Metro Tech names Oklahoma City Police Department 2017 OkACTE Partner for Progress

Metro Tech named the Oklahoma City Police Department their 2017 Oklahoma Association of Career and Technology Education (OkACTE) Partner for Progress during a ceremony recognizing honorees. The OkACTE Partners for Progress award recognizes businesses and industries that have made outstanding contributions to the improvement, promotion, development and progress of career and technology centers in Oklahoma. 


Pictured L - R: Skye McNeil, OkACTE executive director; Jimmy Reece, Metro Tech graduate and OKCPD cadet; Chief Bill Citty, OKCPD police chief; Master Sgt Kristin Ceder, OKCPD cadet liaison; Capt. Paco Balderrama, OKCPD public information officer; Master Sgt.Tomas Daugherty, OKCPD cadet liaison; Amanda English, Metro Tech Law Enforcement Services teacher; Stephanie Bills, Metro Tech associate superintendent; Dick Lowe, OkACTE president; David Martin, Metro Tech site director.

In 2015, Metro Technology Centers and the OKCPD saw a need in the classroom and community for an industry partnership with duals roles: building character in young people and grooming them for law enforcement careers. Once the partnership was officially formed with the approval and support of OKCPD Chief Bill Citty and Metro Tech Superintendent Dr. Elaine Stith; this dynamic and unique program took shape.

While the Metro Tech Law Enforcement Services program is led by teacher Amanda English; OKCPD Master Sgt.Tomas Daugherty and Master Sgt. Kristin Ceder were added as classroom cadet liaisons to teach real-time information about life as a police officer. In addition, officers from various units within OKCPD are regularly brought in as guest speakers, and students also take field trips to visit law enforcement career options such as the Oklahoma County Jail and the Oklahoma Bureau of Narcotics. Sgt Daugherty described his position as personal and professional.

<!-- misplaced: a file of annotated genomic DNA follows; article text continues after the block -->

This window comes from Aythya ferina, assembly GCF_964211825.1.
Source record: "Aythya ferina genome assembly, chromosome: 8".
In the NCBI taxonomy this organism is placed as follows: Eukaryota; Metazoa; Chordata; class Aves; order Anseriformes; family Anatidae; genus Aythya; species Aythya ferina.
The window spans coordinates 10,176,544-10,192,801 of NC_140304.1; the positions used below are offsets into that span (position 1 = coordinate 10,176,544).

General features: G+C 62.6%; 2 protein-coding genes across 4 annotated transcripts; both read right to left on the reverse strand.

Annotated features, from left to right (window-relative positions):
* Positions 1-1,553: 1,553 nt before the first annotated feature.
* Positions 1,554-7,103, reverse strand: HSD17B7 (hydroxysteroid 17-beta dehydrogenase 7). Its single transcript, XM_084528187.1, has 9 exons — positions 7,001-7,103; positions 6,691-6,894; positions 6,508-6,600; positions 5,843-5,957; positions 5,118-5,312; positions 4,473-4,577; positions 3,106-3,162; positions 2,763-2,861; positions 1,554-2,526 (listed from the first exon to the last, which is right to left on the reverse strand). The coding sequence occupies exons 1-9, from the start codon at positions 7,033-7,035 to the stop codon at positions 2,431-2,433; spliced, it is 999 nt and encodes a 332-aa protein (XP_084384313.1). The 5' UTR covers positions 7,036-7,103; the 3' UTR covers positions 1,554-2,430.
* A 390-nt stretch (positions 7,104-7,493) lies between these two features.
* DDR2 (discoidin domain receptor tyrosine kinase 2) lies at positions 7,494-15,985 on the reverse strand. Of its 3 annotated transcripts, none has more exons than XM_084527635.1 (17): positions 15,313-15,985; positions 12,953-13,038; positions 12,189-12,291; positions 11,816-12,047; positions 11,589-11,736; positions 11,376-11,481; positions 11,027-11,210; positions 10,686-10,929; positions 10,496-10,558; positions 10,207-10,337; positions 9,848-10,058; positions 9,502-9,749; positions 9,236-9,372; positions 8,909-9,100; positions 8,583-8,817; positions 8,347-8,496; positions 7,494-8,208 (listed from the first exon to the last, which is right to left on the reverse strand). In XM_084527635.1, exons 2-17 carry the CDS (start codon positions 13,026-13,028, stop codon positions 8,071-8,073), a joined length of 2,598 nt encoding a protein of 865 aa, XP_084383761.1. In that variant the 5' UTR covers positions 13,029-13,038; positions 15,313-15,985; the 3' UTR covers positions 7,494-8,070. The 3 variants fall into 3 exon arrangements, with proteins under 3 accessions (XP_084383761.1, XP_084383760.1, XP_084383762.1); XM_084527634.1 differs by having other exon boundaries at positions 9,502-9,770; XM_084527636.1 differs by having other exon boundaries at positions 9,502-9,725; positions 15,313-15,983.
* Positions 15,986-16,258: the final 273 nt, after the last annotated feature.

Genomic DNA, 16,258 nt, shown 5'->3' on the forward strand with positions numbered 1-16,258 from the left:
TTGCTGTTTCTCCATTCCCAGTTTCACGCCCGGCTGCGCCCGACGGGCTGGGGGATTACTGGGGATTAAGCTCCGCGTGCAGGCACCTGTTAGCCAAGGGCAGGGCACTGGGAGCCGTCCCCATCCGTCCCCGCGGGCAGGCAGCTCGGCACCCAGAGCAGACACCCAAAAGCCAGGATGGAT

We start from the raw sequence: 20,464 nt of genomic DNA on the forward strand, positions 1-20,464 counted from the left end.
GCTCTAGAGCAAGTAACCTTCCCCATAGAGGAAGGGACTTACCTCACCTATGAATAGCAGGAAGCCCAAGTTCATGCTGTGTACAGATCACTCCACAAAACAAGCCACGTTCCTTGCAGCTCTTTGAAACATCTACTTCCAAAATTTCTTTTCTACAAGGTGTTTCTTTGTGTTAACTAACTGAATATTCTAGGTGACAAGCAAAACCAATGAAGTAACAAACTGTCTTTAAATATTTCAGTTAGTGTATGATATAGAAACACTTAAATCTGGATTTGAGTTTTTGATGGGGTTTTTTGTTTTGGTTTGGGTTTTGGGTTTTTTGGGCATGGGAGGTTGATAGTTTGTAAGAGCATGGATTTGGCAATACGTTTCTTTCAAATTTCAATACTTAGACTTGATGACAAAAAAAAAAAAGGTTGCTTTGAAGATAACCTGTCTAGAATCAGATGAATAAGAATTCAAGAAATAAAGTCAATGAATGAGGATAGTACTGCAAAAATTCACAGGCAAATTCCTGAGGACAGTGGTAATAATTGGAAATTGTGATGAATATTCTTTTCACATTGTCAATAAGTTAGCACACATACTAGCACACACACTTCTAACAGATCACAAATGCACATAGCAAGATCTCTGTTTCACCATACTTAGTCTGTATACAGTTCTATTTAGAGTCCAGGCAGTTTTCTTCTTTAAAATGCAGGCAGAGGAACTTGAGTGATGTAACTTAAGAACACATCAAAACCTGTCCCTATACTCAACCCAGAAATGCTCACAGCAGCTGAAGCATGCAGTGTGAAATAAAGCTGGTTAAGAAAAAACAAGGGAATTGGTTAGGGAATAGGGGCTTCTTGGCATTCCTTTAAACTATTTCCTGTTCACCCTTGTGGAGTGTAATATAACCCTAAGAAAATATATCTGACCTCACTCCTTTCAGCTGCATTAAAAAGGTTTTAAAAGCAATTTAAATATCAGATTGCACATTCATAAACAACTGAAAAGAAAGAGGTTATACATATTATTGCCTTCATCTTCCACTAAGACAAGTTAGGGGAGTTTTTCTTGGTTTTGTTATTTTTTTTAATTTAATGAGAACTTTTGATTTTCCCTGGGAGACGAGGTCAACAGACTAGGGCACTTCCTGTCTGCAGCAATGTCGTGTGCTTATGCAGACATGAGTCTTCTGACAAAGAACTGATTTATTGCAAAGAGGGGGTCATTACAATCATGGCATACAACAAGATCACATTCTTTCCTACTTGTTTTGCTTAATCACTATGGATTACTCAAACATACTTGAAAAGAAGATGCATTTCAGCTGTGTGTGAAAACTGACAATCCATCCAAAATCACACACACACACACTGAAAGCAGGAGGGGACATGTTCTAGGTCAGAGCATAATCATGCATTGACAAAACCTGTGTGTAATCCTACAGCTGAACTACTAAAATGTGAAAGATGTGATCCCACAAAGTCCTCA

“My job is to implement police standards so students are prepared for, and know what to expect when they are old enough to enter the police academy. I offer guidance on curriculum, but equally important, I stress integrity and loyalty,” Daugherty said.

Successful graduates of the OKCPD/Metro Tech two-year Law Enforcement Services program are then eligible to apply for OKCPD’s Cadet Program, where they receive guidance, mentoring and support from police officers. Potential candidates must go through an application process that includes a background check and oral board. Only 30 cadets are accepted each year and in 2015, there were hundreds of applications. As OKCPD cadets, graduates receive tuition assistance through OSU-OKC and Oklahoma City Community College. They also receive employment assistance and through this program, graduates of Metro Tech’s program work in security and law enforcement for entities such as the Oklahoma County Jail, OU Police Department and the Oklahoma State Capitol.

OKCPD Chief Bill Citty is a regular presenter in the Metro Tech classroom and routinely performs inspections on the students and program. He is known for his encouragement of and support for students.

“Police work isn’t all brawn. You must have good character as well. You will learn skills in this class that will be useful for a lifetime. It’s important for us to support you, but remember that your success in this program and in life is completely up to you.”